Thursday, March 01, 2007

UN Human Rights Chief Blasts U.S.

JTW News:
"I hope that we will see the American judicial system rise to its long-standing reputation as a guardian of fundamental human rights and civil liberties and provide the protection to all that are under the authority, control, and therefore in my view jurisdiction of the United States," Louise Arbour said on Wednesday.

The UN high commissioner for human rights was referring to the Military Commissions Act approved by the US Congress last year and last month's federal appeals court ruling that Guantanamo Bay detainees cannot use the US court system to challenge their detention. The case is likely to go to the Supreme Court.

I can hardly believe that it's my country that Ms. Arbour is talking about when she says:
According to the U.N. High Commissioner for Human Rights, Louise Arbour, the U.S.-led "war on terror" has undermined the global ban on torture, this weakening American moral authority on human rights, worldwide. "The principle once believed to be unassailable -- the inherent right to physical integrity and dignity of the person -- is becoming a casualty of the so-called War on Terror," Arbour said in a statement on Human Rights Day.

Arbour is also a former Canadian Supreme Court justice and a chief prosecutor for the U.N. war crimes court for the former Yugoslavia. She praised past U.S. leadership on expanding political and civil rights, because it allowed the Americans "to lecture others about their performances." "To the extent that there's a perception that there is a withdrawal from the high-water mark of commitment to civil and political liberties, I think it makes it a lot more difficult for the United States to exercise that kind of moral leadership on all human rights issues," Arbour said.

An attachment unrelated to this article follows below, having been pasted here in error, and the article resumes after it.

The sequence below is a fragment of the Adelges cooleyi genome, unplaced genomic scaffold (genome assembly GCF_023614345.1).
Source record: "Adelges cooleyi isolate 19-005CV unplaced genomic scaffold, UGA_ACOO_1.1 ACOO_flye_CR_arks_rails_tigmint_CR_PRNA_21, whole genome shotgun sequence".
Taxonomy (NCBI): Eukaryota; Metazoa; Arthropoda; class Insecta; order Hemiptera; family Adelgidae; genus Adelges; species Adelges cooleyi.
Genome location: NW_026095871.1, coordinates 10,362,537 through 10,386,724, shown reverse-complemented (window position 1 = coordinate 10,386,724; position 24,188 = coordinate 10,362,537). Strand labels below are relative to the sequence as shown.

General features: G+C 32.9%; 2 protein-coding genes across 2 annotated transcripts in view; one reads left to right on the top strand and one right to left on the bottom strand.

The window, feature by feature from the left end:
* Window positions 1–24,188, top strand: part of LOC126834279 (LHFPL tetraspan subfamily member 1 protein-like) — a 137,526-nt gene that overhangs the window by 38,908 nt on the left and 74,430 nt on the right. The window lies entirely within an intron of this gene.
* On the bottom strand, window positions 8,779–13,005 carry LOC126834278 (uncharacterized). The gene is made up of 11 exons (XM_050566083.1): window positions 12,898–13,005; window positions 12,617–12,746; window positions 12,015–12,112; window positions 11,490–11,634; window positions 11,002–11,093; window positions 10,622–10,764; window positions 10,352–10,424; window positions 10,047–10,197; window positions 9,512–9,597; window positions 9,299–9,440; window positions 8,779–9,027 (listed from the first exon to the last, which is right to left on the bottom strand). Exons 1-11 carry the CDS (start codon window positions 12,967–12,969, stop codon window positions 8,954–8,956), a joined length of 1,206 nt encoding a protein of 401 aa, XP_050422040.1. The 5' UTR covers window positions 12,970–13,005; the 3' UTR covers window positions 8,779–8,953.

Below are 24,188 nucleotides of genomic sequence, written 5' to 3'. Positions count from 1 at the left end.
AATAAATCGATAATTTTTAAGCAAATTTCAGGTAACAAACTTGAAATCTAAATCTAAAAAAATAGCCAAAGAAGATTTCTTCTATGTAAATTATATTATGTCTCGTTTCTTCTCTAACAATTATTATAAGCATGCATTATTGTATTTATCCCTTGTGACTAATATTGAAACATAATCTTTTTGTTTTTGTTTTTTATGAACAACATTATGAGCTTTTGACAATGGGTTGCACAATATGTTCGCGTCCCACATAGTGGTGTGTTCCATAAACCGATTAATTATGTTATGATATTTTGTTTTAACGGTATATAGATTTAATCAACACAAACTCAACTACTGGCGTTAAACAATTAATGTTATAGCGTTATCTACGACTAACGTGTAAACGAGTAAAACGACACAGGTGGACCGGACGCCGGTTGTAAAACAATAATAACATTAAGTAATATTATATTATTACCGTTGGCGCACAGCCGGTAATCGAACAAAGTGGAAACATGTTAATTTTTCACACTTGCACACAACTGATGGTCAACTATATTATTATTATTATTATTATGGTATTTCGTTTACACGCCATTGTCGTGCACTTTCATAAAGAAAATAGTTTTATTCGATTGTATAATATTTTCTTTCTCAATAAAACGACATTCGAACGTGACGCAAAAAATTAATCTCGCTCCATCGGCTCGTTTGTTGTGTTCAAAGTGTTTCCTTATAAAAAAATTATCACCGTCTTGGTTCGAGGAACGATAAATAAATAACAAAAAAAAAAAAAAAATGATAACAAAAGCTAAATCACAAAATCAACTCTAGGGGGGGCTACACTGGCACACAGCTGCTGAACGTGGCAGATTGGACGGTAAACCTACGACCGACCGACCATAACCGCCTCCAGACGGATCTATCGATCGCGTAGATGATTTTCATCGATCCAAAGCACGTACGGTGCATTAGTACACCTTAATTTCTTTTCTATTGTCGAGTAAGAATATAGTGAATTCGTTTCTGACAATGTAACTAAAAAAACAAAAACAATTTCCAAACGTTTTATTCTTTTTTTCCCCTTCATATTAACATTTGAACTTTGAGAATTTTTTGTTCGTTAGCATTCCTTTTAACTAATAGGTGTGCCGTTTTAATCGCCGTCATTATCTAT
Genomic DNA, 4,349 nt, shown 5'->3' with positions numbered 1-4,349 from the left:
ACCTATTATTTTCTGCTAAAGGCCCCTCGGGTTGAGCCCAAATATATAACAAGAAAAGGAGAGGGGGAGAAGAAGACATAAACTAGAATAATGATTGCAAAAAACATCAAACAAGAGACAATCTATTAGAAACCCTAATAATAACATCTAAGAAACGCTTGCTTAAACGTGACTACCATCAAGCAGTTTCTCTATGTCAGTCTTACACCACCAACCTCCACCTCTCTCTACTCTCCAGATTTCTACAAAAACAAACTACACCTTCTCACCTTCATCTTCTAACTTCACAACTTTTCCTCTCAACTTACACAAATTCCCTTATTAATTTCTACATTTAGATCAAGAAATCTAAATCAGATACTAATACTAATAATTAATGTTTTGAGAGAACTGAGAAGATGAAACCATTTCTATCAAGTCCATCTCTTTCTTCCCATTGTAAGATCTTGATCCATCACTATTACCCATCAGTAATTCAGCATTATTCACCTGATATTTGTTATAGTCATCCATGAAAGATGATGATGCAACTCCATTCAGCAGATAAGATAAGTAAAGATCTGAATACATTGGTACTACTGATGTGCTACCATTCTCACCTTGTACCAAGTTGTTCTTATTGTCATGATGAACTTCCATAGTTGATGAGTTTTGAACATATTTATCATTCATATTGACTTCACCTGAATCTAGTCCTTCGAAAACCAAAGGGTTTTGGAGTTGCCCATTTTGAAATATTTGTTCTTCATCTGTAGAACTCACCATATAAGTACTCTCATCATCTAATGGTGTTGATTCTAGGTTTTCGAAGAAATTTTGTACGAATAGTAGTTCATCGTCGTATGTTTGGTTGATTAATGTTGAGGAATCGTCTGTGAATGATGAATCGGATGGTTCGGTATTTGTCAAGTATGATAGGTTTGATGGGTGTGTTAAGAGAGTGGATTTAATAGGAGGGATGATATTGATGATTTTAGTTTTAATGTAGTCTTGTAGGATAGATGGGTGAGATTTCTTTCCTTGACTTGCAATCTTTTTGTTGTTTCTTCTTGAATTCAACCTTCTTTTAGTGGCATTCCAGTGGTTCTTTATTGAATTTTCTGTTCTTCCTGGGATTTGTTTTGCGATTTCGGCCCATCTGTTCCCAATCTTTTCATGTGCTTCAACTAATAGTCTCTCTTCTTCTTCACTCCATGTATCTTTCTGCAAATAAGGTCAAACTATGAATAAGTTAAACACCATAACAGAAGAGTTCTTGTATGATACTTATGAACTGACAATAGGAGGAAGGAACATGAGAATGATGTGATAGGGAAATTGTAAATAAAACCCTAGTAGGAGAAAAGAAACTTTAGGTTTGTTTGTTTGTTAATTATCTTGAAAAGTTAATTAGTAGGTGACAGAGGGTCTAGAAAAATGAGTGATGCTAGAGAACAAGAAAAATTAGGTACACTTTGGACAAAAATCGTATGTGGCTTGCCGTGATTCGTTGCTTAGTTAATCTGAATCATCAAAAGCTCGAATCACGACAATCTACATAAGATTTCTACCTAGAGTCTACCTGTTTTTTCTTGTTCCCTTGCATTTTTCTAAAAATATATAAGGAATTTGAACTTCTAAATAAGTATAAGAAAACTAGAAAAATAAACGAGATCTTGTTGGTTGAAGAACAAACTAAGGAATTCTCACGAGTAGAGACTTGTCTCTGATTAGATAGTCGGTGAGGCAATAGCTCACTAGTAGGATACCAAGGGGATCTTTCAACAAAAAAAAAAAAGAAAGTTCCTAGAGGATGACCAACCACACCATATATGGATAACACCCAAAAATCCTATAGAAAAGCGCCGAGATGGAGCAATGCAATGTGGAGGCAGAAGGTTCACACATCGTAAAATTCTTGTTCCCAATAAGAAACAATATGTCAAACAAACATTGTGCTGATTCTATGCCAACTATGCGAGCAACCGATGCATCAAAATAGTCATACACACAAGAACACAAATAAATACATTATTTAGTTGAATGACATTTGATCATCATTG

The UN Commissioner of Human Rights "decried two practices in particular: holding prisoners in secret detention centers, which she said was a form of torture, and rendering suspects to third countries outside normal extradition procedures, that is, without independent oversight." Arbour said "There are a lot of human rights that can be set aside in cases of emergency, lots of them, but not the right to life and not the protection against torture." The United States has denied practicing torture but it has avoided denying or confirming a Washington Post report that the CIA runs secret centres in Eastern Europe to interrogate terrorism suspects."

The United States has also come under heavy criticism for prisoner abuse and torture at the Abu Ghraib prison in Iraq and the Guantanamo Bay prison in Cuba. The heavy loss of civilian life and the conduct of U.S. troops have been heavily criticized in the on going occupation of Iraq. Even British Prime Minister Tony Blair has admitted, "Iraq is a disaster."